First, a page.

Salem, North Carolina
“This sure is livin’,” Drew Reardon drawled as he lazed back in one of the barn-shaded chairs lining the front of Salem’s livery. Stretching out his long legs in the sultry afternoon, he crossed one Indian-moccasined foot over the other. “Yes sir, just sittin’ here next to the road and watchin’ all of North Carolina go by.”
“What y’all means is, watchin’ me go by, totin’ water while you sits dere on yo’ lazy behind.” Drew’s Negro hunting partner growled his displeasure in a fair imitation of his Indian name, Black Bear, as he trudged from the well with a bucket in each hand. But unlike the furry creature, sweat beads glistened across his wide brow.
Drew stifled a chuckle, but a one-sided smirk managed to slide upward. “Now, Joshua,” he said, calling his partner by the name he’d gone by as a small child—before he and his family escaped the slavery of a Virginia plantation and found refuge with the Shawnee. “You knew you’d have to pretend to be my ‘boy’ if you wanted to come east of the mountains. And we got us a string of horses that need feedin’ and waterin’.”
Bear swerved toward Drew, stopping directly in front of him, his wide-set eyes turning to angry slits.
Sensing a dousing might be in the offing, Drew sat up straight.
“Are you sho’ tomorrow is June third?”
Drew relaxed slightly. “Positive.”
“Well, dat teacher fella better show up den, cuz I’m gettin’ shed a dis place with or without him.”
“Now that’s gratitude,” Drew quipped. Nonetheless, he prudently came to his feet—those buckets were mighty full. “Here I took the trouble of lettin’ you come all this way with me to fetch back Reardon Valley’s very first schoolteacher, and all you want to do is get outta here. Just cuz you gotta wear those raggedy ol’ clothes and keep your mouth shut when we’re out in public. Oh yes, and walk three paces behind me, keepin’ your eyes lowered to the ground.” His teasing grin spread wider.
Jaw muscles knotting, Bear took a chest-expanding breath that nearly popped the wooden buttons of his too-tight shirt. He plunked the oak buckets on the ground, sloshing water over the sides. “Wipe that smirk off yo’ face, or I’ll do it for you.”
“Ah, but then you’d be settin’ yourself up for a hangin’ . . . a slave hittin’ such a charmin’, good-lookin’ master. Folks round here got no sense of humor, a’tall.”
Nonetheless, when Bear’s fists bunched, Drew knew he’d gone too far with his teasing. Besides, what he’d said was more true than even he, a white man, ever wanted to admit. He placed a hand on his friend’s rock-solid shoulder. “I know it’s hard, seein’ all your kind bein’ treated no better’n workhorses. But you knew that’s how it was gonna be. Stick it out one more day; then we’ll both head overmountain again.” Drew glanced up the vacant street lined with mostly one-story tradesmen shops and stores shaded by an occasional tree. “If that teacher ain’t late gettin’ here from Richmond.”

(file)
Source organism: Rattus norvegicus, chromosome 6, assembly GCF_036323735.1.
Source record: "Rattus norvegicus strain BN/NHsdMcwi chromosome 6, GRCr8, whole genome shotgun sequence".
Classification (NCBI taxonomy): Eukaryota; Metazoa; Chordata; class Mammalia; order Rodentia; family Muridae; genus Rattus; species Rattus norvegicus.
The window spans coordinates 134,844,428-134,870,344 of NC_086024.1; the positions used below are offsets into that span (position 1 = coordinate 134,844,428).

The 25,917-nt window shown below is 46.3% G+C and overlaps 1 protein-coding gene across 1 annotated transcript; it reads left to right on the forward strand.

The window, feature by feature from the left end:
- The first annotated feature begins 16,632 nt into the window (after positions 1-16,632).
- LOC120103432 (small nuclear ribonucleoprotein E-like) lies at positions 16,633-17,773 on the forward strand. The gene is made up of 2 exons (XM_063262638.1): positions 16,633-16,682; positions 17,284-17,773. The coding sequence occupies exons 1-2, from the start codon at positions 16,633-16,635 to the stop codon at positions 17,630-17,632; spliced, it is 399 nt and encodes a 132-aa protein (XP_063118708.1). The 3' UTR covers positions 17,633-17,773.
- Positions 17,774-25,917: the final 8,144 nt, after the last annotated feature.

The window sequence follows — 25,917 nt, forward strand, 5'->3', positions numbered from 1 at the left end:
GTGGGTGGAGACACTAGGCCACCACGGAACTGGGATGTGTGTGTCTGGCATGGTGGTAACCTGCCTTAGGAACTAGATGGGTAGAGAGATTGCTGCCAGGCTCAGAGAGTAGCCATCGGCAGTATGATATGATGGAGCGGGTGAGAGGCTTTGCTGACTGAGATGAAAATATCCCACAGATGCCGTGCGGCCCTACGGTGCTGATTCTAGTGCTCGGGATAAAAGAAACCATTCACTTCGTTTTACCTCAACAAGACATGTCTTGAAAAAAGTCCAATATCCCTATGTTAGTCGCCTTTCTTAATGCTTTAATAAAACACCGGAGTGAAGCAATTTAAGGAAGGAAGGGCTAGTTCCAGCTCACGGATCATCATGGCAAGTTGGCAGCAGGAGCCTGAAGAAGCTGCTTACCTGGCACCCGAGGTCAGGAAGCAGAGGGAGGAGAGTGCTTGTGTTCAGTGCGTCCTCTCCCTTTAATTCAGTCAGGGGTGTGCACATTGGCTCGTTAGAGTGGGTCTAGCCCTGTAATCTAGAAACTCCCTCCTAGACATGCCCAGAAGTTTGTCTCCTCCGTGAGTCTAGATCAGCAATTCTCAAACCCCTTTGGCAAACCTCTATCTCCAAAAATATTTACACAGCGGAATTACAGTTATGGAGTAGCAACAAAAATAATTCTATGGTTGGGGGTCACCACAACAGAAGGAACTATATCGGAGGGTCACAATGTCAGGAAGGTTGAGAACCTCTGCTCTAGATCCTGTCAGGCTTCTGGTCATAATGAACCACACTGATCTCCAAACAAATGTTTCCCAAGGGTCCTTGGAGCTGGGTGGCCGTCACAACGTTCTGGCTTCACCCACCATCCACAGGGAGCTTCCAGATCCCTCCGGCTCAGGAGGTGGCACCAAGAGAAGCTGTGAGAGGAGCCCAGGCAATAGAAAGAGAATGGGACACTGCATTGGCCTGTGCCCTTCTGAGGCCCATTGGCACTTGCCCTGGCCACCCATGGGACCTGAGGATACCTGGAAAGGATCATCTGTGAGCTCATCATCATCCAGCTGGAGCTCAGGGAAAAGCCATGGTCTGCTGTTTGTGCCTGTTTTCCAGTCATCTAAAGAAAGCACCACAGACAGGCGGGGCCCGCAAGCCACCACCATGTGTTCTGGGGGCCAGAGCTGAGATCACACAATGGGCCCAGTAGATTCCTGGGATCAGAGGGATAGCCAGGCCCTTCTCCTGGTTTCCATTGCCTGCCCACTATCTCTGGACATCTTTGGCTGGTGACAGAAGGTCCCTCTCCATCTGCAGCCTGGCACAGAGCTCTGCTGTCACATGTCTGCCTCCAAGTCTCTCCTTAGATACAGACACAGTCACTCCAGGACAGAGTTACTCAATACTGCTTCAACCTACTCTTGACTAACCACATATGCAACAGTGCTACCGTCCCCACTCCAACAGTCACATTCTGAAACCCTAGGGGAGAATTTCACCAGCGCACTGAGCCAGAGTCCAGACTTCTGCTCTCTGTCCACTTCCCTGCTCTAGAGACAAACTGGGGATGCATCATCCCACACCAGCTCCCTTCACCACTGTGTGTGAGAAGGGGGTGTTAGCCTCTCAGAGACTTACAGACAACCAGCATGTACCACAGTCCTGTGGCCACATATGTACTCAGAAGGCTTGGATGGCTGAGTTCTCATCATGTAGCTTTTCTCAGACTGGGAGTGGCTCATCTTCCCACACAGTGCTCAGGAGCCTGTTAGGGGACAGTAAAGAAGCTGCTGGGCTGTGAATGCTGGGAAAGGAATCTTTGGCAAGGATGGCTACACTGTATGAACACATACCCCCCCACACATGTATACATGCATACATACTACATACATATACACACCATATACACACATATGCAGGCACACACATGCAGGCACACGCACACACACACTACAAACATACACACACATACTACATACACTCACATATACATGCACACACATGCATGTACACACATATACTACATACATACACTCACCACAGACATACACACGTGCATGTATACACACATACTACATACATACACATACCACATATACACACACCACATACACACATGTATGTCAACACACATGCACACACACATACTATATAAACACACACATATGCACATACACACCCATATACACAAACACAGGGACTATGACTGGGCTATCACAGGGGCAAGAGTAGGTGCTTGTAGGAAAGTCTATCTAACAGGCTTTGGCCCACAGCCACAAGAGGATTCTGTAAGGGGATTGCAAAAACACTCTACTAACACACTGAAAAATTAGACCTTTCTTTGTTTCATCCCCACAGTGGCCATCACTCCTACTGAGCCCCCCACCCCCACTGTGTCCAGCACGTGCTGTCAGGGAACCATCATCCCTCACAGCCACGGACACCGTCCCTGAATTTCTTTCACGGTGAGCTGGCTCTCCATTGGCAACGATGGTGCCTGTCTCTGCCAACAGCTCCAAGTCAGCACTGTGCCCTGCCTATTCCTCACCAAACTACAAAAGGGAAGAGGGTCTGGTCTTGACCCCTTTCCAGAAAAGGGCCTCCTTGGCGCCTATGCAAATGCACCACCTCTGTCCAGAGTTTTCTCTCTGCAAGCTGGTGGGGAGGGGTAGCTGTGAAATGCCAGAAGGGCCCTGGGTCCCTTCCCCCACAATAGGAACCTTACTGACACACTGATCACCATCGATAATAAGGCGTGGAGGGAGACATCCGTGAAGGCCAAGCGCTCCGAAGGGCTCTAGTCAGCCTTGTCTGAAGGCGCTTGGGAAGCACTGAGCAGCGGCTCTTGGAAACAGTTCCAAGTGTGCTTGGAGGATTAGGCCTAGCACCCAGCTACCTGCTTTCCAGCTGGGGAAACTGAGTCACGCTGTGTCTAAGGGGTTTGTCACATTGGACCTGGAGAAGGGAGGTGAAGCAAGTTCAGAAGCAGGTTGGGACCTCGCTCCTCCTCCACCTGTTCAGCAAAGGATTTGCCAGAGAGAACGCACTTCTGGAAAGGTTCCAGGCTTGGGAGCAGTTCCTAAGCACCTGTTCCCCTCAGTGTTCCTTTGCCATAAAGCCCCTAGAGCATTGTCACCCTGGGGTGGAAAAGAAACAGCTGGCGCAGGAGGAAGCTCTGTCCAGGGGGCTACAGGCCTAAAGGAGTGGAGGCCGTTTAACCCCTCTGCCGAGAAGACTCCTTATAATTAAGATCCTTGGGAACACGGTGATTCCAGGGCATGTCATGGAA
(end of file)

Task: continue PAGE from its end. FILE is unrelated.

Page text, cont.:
The tension drained from Bear, and his expressive dark eyes became pools of suffering as they had too often this past week since the two hunters had accompanied blacksmith and preacher, Brother Rolf Bremmer, overmountain. This was Bear’s first trip this far east since he and his family escaped bondage when he was six years old. “I jus’ don’ understand. Folks round here’s supposed to be Christians. All dem fancy churches we counted comin’ down into here. Da good Lord ought’a rain a whole mountain a fire an’ brimstone on dese hypocrites for what dey’s doin’.”
Now Drew really did feel guilty. “I know. But try not to lose sight of the fact that sooner or later everyone will face a reckon’. I know it’s of little comfort at the moment, but . . .” Drew shrugged. “Prayer. We’ll just have to keep ’em in our prayers day and night . . . the slaves and the souls of their masters.”
An unexpected grin eased across Bear’s generous mouth. “An’ jus’ when did you take up prayin’ day an’ night?”
“Since we come on this trip with Brother Rolf. Thank heavens, he’s visitin’ with that minister friend of his till tomorrow. I’ll swan, that man would pray over a weepin’ willow.”
A chuckle rumbled up from Bear’s chest. “He’s jus’ practicin’ up for all dem gals you go off an’ leave a-weepin’.”
Drew felt himself start to bristle. “Just cuz I don’t want to get myself rooted down by one of them females Ma and Annie keep tryin’ to foist off on me. Like I said before, there’s too much wilderness left to explore. We’ve hardly scratched the ground on the far side of the Mississip’.” He eased off, not wanting Bear to know how much his mother’s matchmaking riled him. “It’s not that I ain’t interested in a purty face . . . so if one of you comes up with a gal who’s willin’ to run a trapline and don’t mind sleepin’ out in the snow, then I’ll take a second look.”
Bear snorted. “You ain’t gettin’ any younger, y’know. Seein’ as how yo’s nigh onto thirty.” White teeth flashed a brilliant smile in contrast to his ebony face.
“Not for four more years. You’re only two winters younger than me. Plumb old, I hear, for a bridegroom in the Shawnee towns.”
“You know I made a solemn promise to my pa dat I’d waits till I finds me a God-fearin’ woman like my mammy was. I didn’t say nothin’ about it before, but dat’s da main reason I risked comin’ east of da mountains. But now I sees da folly in dat. I ain’t seen a solitary Negress—Christian or no—what was free to say yea or nay about nothin’, let alone about jumpin’ da broom wit’ me.” Bear’s brief moment of good humor had disappeared. Reaching down, he retrieved the water buckets and started toward the wide barn opening.